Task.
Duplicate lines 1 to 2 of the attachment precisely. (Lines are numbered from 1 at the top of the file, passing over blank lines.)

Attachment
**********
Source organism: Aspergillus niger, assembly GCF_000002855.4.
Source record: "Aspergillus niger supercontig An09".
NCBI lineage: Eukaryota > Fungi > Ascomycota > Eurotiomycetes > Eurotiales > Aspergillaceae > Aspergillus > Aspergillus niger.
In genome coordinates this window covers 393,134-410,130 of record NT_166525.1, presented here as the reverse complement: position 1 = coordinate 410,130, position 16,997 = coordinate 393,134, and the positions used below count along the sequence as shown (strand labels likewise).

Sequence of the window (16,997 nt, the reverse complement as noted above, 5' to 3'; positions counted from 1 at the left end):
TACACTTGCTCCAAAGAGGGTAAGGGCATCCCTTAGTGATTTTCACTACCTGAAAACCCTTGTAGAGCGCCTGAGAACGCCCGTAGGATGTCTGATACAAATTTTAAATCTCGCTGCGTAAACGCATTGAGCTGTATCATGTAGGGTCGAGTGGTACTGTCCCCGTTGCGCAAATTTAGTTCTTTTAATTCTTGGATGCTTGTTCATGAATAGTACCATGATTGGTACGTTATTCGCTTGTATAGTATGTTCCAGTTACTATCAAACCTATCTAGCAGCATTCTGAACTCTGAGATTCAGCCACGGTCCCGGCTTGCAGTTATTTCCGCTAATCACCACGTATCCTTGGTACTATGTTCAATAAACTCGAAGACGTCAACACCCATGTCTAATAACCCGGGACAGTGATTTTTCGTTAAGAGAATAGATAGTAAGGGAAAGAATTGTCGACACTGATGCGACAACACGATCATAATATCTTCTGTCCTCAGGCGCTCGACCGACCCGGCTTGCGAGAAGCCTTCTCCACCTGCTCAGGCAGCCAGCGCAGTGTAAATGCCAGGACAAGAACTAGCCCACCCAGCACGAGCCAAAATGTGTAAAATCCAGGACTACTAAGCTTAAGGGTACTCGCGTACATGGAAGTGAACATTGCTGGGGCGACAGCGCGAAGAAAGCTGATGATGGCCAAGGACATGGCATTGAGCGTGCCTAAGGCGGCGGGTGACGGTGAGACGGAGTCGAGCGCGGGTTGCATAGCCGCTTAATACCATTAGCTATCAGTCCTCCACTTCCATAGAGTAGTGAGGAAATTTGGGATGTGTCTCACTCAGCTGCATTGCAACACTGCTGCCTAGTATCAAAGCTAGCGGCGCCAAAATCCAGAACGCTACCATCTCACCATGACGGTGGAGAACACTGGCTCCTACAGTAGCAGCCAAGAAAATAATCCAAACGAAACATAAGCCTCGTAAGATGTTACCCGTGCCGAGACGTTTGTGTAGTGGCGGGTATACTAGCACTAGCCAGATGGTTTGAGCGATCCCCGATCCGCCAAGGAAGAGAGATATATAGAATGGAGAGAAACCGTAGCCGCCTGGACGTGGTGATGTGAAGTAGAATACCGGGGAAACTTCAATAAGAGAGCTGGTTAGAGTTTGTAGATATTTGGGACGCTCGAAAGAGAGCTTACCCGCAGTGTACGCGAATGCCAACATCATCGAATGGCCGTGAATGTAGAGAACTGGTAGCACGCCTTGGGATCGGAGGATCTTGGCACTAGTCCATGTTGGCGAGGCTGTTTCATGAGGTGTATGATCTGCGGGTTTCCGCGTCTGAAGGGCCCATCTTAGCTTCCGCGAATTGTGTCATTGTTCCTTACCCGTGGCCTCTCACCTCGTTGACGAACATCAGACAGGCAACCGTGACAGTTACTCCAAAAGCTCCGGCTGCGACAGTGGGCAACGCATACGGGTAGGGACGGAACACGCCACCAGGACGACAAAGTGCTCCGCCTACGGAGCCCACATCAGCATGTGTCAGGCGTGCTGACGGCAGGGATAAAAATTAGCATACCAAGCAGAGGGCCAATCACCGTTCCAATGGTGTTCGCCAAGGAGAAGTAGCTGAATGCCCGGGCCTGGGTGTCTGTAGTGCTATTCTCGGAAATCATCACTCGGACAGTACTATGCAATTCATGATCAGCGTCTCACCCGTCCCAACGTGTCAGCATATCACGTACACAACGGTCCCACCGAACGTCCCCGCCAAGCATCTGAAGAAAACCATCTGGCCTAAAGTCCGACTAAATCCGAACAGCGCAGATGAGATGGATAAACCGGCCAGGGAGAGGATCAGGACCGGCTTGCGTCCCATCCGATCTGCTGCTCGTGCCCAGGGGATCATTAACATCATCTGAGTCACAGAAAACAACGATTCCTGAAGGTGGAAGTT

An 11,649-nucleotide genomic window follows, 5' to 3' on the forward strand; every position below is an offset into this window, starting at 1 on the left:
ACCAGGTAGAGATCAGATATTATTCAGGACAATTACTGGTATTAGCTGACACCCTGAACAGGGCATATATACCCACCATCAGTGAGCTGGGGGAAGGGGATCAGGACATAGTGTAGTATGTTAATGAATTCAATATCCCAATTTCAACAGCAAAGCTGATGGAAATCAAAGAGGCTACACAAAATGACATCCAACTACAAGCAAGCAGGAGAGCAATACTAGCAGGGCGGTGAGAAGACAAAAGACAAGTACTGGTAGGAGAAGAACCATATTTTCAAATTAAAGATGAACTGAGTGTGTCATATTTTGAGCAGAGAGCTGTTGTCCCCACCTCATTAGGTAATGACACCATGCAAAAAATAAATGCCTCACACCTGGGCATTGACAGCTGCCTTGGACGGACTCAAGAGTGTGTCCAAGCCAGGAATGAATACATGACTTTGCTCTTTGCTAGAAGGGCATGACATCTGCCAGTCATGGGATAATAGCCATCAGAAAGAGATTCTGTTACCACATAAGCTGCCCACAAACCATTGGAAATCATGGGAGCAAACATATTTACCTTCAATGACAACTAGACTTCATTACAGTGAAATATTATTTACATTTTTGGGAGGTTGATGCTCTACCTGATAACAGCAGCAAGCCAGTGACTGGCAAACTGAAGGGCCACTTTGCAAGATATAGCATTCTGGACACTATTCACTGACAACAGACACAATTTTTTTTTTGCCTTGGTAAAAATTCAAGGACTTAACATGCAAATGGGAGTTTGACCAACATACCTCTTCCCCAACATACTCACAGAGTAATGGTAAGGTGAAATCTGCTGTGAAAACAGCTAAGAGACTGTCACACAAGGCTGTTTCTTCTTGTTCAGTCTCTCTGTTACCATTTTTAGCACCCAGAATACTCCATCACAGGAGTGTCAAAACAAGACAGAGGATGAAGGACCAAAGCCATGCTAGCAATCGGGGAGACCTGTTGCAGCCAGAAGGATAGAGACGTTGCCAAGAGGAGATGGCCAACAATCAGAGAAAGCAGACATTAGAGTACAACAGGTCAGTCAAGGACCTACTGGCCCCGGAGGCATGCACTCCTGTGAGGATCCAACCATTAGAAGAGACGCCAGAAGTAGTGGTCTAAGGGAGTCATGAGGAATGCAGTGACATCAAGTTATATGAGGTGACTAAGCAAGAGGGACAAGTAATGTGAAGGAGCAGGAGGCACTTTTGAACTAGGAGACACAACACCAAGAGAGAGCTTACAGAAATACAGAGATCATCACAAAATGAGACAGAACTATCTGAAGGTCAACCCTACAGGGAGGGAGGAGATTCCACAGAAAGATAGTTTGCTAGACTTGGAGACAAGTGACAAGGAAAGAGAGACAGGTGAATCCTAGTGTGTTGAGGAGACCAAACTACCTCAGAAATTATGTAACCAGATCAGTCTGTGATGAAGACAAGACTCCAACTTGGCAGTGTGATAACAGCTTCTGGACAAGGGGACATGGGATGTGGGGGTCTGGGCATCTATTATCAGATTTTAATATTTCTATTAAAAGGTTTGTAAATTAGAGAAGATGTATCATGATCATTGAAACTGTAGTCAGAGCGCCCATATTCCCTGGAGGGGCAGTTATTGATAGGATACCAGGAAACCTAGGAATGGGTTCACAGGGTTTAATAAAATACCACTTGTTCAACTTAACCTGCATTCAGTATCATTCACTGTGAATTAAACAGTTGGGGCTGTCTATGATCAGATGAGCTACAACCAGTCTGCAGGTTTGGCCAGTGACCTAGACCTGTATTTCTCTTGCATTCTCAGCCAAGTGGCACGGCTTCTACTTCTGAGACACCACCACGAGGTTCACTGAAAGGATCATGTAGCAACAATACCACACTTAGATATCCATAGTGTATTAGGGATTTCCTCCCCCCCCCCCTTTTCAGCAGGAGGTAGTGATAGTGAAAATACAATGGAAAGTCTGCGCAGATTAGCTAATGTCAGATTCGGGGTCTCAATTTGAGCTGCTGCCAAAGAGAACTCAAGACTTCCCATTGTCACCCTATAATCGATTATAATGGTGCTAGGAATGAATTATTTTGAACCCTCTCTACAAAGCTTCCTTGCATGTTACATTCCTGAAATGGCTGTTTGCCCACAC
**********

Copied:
Source organism: Aspergillus niger, assembly GCF_000002855.4.
Source record: "Aspergillus niger supercontig An09".